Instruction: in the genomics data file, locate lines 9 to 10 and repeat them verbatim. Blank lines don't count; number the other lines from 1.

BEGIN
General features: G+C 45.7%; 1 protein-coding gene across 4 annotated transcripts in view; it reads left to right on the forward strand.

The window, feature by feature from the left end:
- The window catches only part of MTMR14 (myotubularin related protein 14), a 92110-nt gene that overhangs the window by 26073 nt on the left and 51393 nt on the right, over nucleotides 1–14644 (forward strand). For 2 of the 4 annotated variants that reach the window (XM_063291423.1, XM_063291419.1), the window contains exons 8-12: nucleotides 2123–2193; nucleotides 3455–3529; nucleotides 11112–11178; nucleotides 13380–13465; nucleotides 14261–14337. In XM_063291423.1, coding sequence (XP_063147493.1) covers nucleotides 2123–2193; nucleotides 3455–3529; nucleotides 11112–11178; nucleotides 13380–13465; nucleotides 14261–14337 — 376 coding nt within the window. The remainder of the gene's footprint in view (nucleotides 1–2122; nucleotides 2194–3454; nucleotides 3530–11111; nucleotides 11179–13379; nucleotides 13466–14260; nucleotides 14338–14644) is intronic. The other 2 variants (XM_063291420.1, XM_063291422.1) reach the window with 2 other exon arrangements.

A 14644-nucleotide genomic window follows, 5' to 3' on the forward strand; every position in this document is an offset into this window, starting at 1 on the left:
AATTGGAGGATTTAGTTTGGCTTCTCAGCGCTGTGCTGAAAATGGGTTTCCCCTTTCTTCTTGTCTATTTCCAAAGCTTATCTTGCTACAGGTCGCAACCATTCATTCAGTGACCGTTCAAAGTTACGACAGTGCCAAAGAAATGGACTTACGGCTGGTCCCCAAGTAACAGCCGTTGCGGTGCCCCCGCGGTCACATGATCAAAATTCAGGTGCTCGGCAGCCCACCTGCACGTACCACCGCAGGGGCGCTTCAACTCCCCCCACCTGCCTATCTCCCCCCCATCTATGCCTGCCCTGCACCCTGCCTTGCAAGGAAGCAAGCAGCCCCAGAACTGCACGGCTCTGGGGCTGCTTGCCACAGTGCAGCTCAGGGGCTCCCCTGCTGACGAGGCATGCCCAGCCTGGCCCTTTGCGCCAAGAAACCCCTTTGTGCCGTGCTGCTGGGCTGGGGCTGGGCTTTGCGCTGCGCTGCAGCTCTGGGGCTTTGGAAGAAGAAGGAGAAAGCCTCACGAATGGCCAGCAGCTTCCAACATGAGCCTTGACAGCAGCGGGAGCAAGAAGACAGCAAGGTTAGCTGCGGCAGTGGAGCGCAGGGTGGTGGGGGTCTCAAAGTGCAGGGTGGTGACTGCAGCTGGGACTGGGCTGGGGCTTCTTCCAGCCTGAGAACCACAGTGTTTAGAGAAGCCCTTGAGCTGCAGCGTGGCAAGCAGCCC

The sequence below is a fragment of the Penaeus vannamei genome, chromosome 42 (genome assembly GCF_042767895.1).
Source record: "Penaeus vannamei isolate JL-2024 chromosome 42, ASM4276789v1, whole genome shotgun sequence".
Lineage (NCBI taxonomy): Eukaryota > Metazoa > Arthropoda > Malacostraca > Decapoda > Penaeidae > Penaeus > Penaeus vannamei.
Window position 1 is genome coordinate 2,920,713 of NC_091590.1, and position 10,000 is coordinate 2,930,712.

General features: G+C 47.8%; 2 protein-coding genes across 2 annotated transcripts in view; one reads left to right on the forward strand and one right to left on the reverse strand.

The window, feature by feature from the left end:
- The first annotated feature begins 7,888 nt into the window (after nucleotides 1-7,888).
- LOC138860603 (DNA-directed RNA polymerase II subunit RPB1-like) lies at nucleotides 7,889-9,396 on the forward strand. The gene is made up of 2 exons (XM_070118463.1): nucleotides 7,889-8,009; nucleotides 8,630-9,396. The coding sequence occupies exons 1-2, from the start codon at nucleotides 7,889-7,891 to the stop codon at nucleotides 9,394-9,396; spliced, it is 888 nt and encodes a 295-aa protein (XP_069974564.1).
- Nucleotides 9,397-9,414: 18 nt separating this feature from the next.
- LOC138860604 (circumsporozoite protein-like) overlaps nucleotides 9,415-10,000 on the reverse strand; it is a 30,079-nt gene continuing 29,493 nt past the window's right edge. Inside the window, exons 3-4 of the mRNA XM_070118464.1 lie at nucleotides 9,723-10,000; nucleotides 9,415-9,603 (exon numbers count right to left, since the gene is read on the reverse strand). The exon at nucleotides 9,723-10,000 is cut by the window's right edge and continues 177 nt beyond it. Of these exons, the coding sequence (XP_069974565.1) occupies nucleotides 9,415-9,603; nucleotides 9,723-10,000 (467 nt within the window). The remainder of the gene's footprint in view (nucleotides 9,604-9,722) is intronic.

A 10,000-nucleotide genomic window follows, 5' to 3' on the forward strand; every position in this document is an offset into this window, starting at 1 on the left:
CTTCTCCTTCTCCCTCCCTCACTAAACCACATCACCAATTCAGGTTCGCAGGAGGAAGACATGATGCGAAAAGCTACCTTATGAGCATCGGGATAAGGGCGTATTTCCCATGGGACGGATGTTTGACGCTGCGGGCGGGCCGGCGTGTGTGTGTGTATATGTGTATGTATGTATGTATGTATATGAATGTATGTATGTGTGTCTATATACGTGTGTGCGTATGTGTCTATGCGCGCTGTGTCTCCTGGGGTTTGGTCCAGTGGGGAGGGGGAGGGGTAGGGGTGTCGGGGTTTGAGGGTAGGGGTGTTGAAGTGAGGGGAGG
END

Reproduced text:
Window position 1 is genome coordinate 2,920,713 of NC_091590.1, and position 10,000 is coordinate 2,930,712.

General features: G+C 47.8%; 2 protein-coding genes across 2 annotated transcripts in view; one reads left to right on the forward strand and one right to left on the reverse strand.